I don’t think you’re seeing the problem here: reactors tend to be, well, large. You obviously don’t need one that’s sized to power a city, but it’s definitely going to be bigger than anything we’ve ever used in space before. One of the reasons we use RTGs for distant spacecraft, and solar-films for orbiters is because they’re compact and of low mass. Reactors are neither of these things.

Outside of that, thorium reactors use a system that allows gravity to take care of pesky density issues. In a freefall environment, that system isn’t applicable. You can simulate it using pumps, but it’s not as efficient. Then there’s the danger issues – if there’s a leak, that material isn’t going to cool off nearly as quickly as it would if there were an atmosphere around it – if any of it spews out and comes into contact with the hull..

Last edited Apr 29, 2013 at 05:39PM EDT
Apr 29, 2013 at 05:37PM EDT

“Thorium, which is not easy to come by.”
Thorium is approximately three to four times as abundant as uranium in the earth’s crust. In addition, thorium generally is present in higher concentrations (2-10%) by weight than uranium (0.1-1%).

Thorium is also commonly found with rare earth metals that we need to develop future technology.
The issue of finding thorium is not a concern. I am willing to acknowledge that the issue of waste can be a concern but it is relatively low.

Also the Thorium fission cycle can last approximately a decade before the fuel needs to be changed to remove harmful byproducts, a fairly reasonable time span for traveling across the solar system.

@Crazy
LFTRs were designed for aircrafts; to be lightweight, and compact. Back in the 1950’s the government contracted the Oak Ridge National Laboratory to create a new reactor for military aviation. I do acknowledge that modifications are needed for outer space but they are not monumental. In fact Kirk Sorensen an aerospace engineer who worked at NASA, stumbled across Thorium while doing research on how to power a lunar community, so it has applications in low gravity and possibly zero gravity. The issue of leaks is also a valid concern but due to it’s low pressure design, the risk of leaks of the liquid fuel is greatly reduced.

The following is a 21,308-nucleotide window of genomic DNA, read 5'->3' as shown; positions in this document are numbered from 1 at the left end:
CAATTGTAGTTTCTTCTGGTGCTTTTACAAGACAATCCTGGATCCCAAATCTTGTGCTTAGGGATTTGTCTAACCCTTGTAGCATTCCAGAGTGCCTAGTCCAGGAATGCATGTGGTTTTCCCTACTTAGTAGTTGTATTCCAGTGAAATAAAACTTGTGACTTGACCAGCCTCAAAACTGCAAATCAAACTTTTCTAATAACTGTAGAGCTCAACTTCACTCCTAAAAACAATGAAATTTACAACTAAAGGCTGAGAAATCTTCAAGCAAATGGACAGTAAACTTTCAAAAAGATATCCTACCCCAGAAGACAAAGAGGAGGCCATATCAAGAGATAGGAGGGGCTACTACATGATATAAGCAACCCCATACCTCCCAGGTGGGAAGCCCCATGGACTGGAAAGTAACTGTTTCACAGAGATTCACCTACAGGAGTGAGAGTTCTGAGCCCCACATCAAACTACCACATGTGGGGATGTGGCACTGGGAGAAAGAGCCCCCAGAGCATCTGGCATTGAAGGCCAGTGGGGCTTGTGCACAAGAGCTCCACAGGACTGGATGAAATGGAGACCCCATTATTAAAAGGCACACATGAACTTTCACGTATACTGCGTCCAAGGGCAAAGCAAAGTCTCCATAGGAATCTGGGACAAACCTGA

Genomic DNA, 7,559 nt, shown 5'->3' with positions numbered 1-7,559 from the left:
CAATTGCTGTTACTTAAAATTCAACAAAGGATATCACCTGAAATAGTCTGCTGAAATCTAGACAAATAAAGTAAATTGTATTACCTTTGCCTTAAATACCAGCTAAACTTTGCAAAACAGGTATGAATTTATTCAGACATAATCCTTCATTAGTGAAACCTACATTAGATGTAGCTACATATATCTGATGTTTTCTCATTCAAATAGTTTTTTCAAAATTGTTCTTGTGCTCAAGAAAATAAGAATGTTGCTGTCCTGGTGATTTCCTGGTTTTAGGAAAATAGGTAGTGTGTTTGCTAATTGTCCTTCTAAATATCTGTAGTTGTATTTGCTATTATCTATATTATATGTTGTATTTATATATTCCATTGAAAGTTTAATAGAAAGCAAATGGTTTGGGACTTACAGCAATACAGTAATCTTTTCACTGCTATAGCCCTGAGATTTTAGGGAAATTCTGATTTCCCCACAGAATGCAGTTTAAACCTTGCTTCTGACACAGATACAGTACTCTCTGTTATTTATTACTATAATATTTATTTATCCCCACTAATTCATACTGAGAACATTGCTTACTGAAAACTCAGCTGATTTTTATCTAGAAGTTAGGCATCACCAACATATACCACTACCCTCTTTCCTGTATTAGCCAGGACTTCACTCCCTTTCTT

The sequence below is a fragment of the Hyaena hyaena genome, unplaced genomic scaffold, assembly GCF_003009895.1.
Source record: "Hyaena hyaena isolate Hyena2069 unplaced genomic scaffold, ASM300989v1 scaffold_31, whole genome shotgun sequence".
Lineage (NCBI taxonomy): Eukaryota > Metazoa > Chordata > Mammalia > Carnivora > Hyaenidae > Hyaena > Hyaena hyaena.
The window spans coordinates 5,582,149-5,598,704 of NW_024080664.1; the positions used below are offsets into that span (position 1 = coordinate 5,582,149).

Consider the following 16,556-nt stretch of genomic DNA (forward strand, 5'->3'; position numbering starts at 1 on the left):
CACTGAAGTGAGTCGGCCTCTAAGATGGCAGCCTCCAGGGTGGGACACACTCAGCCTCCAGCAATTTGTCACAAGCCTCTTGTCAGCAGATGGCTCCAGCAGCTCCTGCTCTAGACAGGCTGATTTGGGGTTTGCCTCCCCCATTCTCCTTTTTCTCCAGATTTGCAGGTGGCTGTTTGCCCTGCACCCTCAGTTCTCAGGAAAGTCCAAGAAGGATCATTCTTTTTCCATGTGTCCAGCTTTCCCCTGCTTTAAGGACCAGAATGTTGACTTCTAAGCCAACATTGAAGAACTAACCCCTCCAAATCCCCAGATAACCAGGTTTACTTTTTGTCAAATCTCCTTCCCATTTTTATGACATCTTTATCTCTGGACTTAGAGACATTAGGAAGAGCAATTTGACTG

Last edited Apr 29, 2013 at 06:11PM EDT
Apr 29, 2013 at 05:40PM EDT
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@Crazy

Oh, you were going on about the “two years” thing. That was a joke – the image I have there is from Bakc to the Future, whre Doc Brown comes back from 2015 (i.e. two years from now) with a fusion reactor running his car. I was going for a quip in the same spirit as the “where’s my hoverboard” stuff you hear sometimes. I don’t honestly believe that we’ll have portable fusion reactors up and running in two years.

Apr 29, 2013 at 07:03PM EDT
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Fridge wrote:

Although we’re a very long way away from proper sustainable fusion power, it appears we’ve taken the first step, which is ecstatically exciting. The potential benefit of this could be massive!

Yeah. All these…

Benefits.

Apr 29, 2013 at 07:06PM EDT
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What I see when I read this thread:

Science the science to compress the sciencium (which may or may not be rare) using the science array into a fusible science that is then ejected from the back of the rocket. But wait, the Science Principle clearly shows that sciencing the science into a compressed state to trigger science is impossible using our current level of science. It’ll be at least fifty years until science can advance enough for the science to science.

(I thought we were still at the “dump more power into getting it to fuse than we get out of the actual fusion” stage of fusion power.)

Apr 29, 2013 at 07:12PM EDT
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@The skepticism

Although the limitations are obvious, one must still admit that this is a pretty good step forward.

There are many more steps to make along the way before we can efficiently use fusion technology in our everyday lives but at least this is progress.

Fusion reactors wont be in our time machines by 2015 but it just may be, sometime while our generation is still alive

Apr 29, 2013 at 07:55PM EDT
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Skeletor-sm